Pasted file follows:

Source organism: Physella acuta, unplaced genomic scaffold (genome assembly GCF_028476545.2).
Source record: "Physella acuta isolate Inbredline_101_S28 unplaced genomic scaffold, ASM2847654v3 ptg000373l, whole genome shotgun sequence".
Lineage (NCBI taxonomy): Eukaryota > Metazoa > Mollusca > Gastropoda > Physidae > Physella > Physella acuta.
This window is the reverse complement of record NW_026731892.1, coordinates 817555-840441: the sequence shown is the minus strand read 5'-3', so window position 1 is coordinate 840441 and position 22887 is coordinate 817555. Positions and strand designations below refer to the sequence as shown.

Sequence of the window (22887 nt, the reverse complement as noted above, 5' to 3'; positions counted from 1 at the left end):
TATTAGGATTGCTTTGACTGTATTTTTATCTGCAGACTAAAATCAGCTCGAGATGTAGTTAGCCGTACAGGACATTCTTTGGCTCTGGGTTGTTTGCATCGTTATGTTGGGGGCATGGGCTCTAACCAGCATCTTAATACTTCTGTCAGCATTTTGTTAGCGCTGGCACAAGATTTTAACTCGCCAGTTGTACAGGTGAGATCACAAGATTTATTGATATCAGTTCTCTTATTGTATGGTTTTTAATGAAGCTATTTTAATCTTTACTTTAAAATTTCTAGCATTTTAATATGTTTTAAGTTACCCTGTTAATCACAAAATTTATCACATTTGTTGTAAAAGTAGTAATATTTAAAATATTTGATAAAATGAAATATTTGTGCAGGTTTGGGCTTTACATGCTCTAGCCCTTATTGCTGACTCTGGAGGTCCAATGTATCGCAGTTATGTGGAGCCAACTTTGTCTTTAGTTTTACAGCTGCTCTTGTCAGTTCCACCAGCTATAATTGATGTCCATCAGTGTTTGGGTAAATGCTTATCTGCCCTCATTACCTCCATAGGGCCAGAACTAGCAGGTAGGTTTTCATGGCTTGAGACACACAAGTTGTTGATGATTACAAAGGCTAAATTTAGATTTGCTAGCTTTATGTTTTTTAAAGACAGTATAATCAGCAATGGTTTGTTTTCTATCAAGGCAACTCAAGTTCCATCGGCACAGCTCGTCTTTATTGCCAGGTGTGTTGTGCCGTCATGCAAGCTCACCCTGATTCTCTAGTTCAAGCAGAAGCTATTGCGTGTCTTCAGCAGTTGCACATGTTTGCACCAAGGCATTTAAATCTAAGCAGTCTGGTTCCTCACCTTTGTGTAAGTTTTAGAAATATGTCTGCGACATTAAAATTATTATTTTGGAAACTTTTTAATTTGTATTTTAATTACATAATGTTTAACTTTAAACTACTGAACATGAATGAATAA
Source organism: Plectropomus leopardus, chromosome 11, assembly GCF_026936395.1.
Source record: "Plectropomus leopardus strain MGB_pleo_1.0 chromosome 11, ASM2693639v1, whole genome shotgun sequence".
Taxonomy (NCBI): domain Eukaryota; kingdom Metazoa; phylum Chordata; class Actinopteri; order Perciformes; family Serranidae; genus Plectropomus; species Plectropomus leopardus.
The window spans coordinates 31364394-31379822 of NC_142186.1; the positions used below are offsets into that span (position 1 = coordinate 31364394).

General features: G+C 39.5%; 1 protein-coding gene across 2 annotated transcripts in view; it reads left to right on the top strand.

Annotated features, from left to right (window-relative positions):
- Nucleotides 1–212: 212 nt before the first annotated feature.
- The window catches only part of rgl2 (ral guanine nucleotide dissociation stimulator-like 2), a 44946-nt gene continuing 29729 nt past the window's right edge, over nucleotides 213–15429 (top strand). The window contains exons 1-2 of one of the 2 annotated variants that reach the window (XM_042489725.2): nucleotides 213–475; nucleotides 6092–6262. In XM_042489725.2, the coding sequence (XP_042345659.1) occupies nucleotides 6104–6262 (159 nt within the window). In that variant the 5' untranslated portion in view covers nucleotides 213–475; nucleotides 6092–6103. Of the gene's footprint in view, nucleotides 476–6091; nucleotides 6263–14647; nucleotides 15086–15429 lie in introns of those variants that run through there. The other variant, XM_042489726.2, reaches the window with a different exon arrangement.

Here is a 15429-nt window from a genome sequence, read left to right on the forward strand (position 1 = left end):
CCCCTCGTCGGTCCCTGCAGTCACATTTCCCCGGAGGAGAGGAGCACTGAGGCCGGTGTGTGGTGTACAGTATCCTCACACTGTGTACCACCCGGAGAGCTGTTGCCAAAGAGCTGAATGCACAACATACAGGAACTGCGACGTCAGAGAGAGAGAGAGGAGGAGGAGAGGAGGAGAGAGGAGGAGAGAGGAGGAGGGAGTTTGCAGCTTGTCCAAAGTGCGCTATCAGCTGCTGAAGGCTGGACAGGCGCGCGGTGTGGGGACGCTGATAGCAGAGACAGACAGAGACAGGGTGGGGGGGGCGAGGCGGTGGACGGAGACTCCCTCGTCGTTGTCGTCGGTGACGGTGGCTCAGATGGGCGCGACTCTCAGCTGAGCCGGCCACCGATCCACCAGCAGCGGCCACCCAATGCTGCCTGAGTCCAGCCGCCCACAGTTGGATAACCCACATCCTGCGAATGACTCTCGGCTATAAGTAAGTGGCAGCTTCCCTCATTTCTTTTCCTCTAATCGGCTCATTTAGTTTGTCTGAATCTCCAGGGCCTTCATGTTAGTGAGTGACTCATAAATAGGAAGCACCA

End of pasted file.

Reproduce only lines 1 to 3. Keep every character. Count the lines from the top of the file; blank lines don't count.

Source organism: Physella acuta, unplaced genomic scaffold (genome assembly GCF_028476545.2).
Source record: "Physella acuta isolate Inbredline_101_S28 unplaced genomic scaffold, ASM2847654v3 ptg000373l, whole genome shotgun sequence".
Lineage (NCBI taxonomy): Eukaryota > Metazoa > Mollusca > Gastropoda > Physidae > Physella > Physella acuta.